it was just a day in the city when the rain stopped, 
    the sky cleared and a rainbow came up

    i knew that using no filter whatsoever would result in at least 4 moire patterns on tiles and bricks

    I found this link about another way of getting rid of moire with test results

    http://www.dvxuser.com/V6/showthread.php?t=200980
    http://www.dvinfo.net/forum/canon-eos-7d-hd/480602-controlling-moire-7d.html

    Indeed the Caprock filters

    I did a test today with ND4 and also changing of the sharpness inside the canon 5dmkii
    will send you the results stills from the video using wetransfer.com

    findings

    my situation:
    i live in the tiny country of holland where all is made out of bricks and tiles
    most unfortunatly these are everwhere except in nature
    i use the canon 5dmkii for hdvideo commercials, virals and the likes

    the canon gives me nasty moire patterns when filming masters and wide shots (of the bricks and tiles which appear in all cities)

    I searched and found some solutions to get rid of it,
    as posted by you on this blog

    the first is a softening filter called softar 1 from zeiss, they are in 3 grades: softar 1,2 and 3, they soften but also get rid of the moire which makes my material un useable.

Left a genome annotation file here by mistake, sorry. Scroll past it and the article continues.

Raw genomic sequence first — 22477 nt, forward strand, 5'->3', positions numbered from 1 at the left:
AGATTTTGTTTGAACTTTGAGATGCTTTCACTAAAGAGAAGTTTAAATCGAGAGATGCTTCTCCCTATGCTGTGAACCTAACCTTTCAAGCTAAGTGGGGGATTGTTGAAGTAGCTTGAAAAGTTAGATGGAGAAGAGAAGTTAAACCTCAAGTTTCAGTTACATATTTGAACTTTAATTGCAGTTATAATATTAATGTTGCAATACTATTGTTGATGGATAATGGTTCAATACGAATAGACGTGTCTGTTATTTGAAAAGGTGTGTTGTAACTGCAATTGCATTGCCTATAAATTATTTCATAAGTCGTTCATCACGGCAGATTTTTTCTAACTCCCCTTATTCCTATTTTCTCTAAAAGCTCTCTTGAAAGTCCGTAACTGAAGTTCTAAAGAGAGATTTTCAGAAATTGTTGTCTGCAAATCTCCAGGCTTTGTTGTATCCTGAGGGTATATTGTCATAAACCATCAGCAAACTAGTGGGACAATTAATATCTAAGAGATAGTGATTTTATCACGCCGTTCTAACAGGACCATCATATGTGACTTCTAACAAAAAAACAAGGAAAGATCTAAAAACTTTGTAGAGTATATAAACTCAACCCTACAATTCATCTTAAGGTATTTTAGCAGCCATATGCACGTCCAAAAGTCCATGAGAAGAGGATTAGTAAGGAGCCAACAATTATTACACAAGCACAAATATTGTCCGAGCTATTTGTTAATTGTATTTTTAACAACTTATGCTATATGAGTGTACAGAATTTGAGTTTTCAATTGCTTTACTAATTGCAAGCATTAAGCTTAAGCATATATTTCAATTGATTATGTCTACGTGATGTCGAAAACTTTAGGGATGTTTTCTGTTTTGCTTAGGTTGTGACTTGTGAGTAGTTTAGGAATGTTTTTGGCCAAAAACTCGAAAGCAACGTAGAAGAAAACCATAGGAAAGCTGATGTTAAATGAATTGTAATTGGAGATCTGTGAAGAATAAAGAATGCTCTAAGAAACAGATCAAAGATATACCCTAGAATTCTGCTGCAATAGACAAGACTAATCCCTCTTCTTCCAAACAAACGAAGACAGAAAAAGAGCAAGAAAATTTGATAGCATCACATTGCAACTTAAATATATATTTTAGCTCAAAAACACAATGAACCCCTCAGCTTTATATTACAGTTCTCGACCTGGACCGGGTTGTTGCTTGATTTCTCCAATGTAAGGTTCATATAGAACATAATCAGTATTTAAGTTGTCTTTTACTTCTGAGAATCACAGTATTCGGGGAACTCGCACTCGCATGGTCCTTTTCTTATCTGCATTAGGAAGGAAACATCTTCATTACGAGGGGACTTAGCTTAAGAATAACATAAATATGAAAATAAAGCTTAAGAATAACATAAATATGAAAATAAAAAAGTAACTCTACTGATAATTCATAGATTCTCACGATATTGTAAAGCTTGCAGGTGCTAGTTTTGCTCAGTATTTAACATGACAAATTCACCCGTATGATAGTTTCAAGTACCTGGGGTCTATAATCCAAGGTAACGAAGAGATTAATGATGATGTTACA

softar 1 is ok
    softar 2 a bit softer
    softar 3 extreme results

    the second i found is to use a ND4 filter,
    this gives me the possibilty to get my f stop lower (so shallow dof)  and still film in the timing of 180 degrees. so on t45.

    the third solution is to lower the sharpness settings inside the camera, in canon  5dmkii that is in live view, choose picture styles, and change the sharpness

    ofcourse changing the contrast as well could do but for me that was not part of my test

    so my results are as such:
    indeed the moire as far as I have seen occurs at a specific resolution in real world environment,
    with that i mean : in the test i did with the canon 5dmkii yesterday 
    from the same point filmed, there was a moire in just 1 bit of the brickwalls in the right side of the frame

    when i pointed the focus of the camera on a point closer to the camera:
    instead of lets say 50metres, to a  point of lets say 15 metres
    and using a ND4 to lower the DOF (in the same iso100, timing 45 (180 degrees))
    so the depth of field did not reach the point of moire, the result was imminent, 
    no moire: at that specific point of moire at 50 metres

    so using an even more heavy ND, lets say ND4 + ND2= ND6 would bring the f stop all the way to 1.8 or 1.4 
    resulting in no moire 

    but when i put the focus on that specific point of moire
    the results were dissatisfied, very hard to get rid of the moire at 50metres on the brick walls, 

    it seems that that specific point on that wall, on that specific distance is kind of the same resolution as the 1920-1080 or of the scanning of the 22MP chip